allowed to interact with the master computer so
that the quality control data can be transmitted to
the master computer. The master computer will 4.2. Clumping jixture
signal the operator if an out-of-control situation is
observed. The clamping fixture will be designed so that it
An engineering work station will be directly con- can hold the entire range of diameters of castings.
nected to the master computer so that if a design The flange of the casting rests upon three inserts
change is made, it can be directly downloaded from on the top surface of the fixture. The three points

Bar
AGV code Assembly Vlslon Machine Robot Vision Quality
reader -b-robot dC)*sysiem 1001 <a-D- C) -system conlrol

Fig. 6. Proposed computer hierarchy structure.


S. Dowlatshahillnt. J. Production Economies 42 (I99.3) 187-199 195

will locate the part upward and downward for the


machining operations. The inserts will be made
from carbide to insure long life. The fixture is then

J--i
\
closed and the part is held from rotation by the
clamping force. The clamping force will be sup- 3 self centering
fingers
plied by a double acting air cylinder that opens and
closes on command from the robot when the
casting is in place. The carbide inserts will be high
enough to insure clearance for the fixture during
machining operations. The inserts should also be ange of
placed at a position that is not under the through casting here
holes drilled in the flange. The proposed clamping Fig. 8. Proposed end effector for the transfer robot.
fixture for the machine tools is shown in Fig. 7.
The clamping fixture is designed to allow for
clearance during the loading and unloading The end effector will have three self centering
process. fingers that are driven by air pressure. The fingers
will slide in the tracks. The side to which air is sup-
plied is controlled by an air valve. The fingers will
4.3. Transfer robot be constructed so as to allow the casting to be
turned 180” about the horizontal axis and still ade-
A robot will be used to transfer the inlet half to quately support the casting. The end effector wil1
the outlet half. Separate vision systems will deter- be designed to allow for clearance during the load-
mine the positions of inlet and outlet castings. The ing and unloading process.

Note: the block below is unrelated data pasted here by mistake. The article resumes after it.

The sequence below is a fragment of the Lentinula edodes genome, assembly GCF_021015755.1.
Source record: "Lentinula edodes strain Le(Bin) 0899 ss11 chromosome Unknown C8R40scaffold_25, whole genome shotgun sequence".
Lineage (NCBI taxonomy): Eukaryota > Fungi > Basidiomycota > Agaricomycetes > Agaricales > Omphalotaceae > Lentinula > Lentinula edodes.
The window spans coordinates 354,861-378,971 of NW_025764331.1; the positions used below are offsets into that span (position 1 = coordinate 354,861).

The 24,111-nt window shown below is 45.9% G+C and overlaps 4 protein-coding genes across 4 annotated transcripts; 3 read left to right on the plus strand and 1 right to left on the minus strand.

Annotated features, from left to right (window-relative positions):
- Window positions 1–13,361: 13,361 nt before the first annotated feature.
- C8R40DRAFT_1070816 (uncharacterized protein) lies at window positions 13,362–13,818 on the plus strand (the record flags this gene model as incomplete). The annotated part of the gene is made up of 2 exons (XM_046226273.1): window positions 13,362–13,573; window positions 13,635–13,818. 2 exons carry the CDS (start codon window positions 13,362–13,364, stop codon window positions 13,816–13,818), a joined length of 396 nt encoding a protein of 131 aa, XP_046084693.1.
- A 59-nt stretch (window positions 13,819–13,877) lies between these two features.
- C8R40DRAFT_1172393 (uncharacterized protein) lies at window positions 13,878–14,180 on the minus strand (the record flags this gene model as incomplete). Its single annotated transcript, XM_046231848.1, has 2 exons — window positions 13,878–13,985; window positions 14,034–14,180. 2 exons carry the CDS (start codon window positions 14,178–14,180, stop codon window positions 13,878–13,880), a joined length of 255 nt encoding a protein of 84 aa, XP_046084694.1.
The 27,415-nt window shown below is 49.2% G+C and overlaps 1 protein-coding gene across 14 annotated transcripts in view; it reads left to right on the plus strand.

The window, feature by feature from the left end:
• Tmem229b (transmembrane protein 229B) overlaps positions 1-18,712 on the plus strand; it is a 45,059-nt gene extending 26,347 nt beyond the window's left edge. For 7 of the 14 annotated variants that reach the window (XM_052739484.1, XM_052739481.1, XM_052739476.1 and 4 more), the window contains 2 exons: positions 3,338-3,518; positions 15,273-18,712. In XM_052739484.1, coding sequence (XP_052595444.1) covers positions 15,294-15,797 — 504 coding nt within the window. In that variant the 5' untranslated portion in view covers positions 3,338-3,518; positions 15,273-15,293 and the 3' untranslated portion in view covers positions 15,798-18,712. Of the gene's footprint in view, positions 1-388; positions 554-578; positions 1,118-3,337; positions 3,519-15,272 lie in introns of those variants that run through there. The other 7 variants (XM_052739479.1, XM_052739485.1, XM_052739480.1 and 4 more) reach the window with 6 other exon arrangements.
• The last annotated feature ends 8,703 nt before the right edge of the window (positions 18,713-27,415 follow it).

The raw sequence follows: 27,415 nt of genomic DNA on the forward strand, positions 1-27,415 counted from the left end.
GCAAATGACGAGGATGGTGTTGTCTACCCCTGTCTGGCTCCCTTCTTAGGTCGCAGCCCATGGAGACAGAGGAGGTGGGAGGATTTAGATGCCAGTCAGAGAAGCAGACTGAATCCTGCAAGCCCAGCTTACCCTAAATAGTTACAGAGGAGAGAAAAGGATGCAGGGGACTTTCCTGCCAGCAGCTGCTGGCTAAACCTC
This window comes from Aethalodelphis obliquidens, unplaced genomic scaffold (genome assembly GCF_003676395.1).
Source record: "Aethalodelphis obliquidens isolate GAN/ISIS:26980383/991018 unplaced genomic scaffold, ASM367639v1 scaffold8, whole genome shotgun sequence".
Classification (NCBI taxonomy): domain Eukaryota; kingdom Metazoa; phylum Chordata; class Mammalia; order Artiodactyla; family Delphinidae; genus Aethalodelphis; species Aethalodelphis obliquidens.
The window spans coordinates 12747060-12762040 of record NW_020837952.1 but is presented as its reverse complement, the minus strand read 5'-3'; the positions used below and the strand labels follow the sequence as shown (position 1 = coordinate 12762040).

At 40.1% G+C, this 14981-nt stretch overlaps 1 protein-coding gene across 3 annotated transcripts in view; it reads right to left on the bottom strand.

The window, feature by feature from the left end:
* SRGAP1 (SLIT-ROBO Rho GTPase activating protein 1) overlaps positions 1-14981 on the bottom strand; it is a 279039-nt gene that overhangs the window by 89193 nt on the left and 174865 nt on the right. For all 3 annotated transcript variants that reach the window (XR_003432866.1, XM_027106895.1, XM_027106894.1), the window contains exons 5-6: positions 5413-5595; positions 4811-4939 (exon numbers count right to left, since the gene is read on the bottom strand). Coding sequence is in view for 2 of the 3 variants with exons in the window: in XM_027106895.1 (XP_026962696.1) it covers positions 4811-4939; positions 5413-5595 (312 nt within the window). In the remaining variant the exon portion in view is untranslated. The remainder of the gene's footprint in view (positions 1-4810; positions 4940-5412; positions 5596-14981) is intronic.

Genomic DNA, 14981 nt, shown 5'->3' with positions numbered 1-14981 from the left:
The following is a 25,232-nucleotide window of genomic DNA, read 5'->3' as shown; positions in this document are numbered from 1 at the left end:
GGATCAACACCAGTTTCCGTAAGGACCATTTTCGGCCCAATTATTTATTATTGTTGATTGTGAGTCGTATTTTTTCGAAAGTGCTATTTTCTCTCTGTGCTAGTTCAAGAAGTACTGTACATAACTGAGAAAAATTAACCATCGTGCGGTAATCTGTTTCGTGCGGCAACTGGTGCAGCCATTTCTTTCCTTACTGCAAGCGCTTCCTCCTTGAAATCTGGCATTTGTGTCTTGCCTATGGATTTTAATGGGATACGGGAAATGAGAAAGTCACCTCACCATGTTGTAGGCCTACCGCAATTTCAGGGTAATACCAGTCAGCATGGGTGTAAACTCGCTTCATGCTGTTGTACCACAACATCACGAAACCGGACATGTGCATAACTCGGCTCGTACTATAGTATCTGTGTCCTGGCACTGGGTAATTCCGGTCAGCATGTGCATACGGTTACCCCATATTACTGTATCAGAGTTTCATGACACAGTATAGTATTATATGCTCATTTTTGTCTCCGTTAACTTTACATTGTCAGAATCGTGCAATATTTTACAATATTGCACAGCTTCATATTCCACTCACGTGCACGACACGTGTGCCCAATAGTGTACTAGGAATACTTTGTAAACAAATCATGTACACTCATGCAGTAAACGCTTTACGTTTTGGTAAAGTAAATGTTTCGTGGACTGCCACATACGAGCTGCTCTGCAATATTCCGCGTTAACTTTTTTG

data will be transmitted to a rotating table under
the inlet casting so that the inlet has the proper
angular position before the robot picks it up. The 4.4. Packing robot
position data will then be transmitted to the robot.
The robot should be a six degree of freedom, servo- A robot will be used to transfer the completed
controlled feedback robot. Due to the heavy load, valve from the end of the line into the shipping
the robot must be a hydraulically actuated robot container. A vision system will determine the posi-
with a payload of 50 lb excluding the end effector. tion of the valve and relay this information to the
The manufacturing accuracy and repeatability of robot. The robot used should be a six degree of
the transfer robot must be L-O.005 and +O.OlO, freedom, servo-controlled robot. Due to the heavy
respectively. load used, the robot must be hydraulically
The proposed end effector for the transfer robots actuated. The minimum payload must be 1OOlb
is shown in Fig. 8. excluding the end effector. The manufacturing
accuracy and repeatability should be kO.005 and
+ 0.010, respectively. At this point all the assem-
Carbideinsert blies that have been identified as defective are
Carbideinserts(2) separated from the non-defective parts. This will
I be accomplished through a command from the
master computer.
Air cylinder

4.5. Conveyer system

The conveyer system will be a gravity roller con-


Fig. 7. Proposed components and layout of the clamping veyer with certain segments powered to ensure
fixture. proper part movement. The conveyer system will
196 S. Dowlutshahi,iInt. J. Production Economics 42 (199S)187-199

be modular so that future reconfigurations are on the original pallet of the castings. Each casting
easily accomplished. will have an attached identifying bar code capable
of withstanding the cleaning process. The incom-
ing studs, flow guides, and diaphragms will be
4.6. AGV system placed on the pallets so that the robots can have
direct and easy access to them. The pallets used for
An AGV system is utilized to increase the these parts will have the same outside dimensions
throughput, decrease the availability of unneeded as the casting pallets to ensure compatibility with
work-in-process components and subassemblies, the AGV system.
and to handle a large volume of parts and materi-
als. Initially, two AGVs will be used and others
may be added if the workload warrants it. The RF 4.9. BufSer stocks
signal will be employed to send control signals
No allowance for buffer stocks will be made
from the master computer to the AGV. The AGVs
other than those inherent in the conveyers and pal-
will be capable of operating 10 h without recharg-
lets at the stations. Each station will have an alarm
ing and the recharging from completely dead to
to indicate failure modes so that repairs can be
fully charged must be completed within 4 h. The
initiated quickly.
system must have a fail system so that if the bat-
teries are approaching a discharged condition, the
AGV can return to the charging center before run-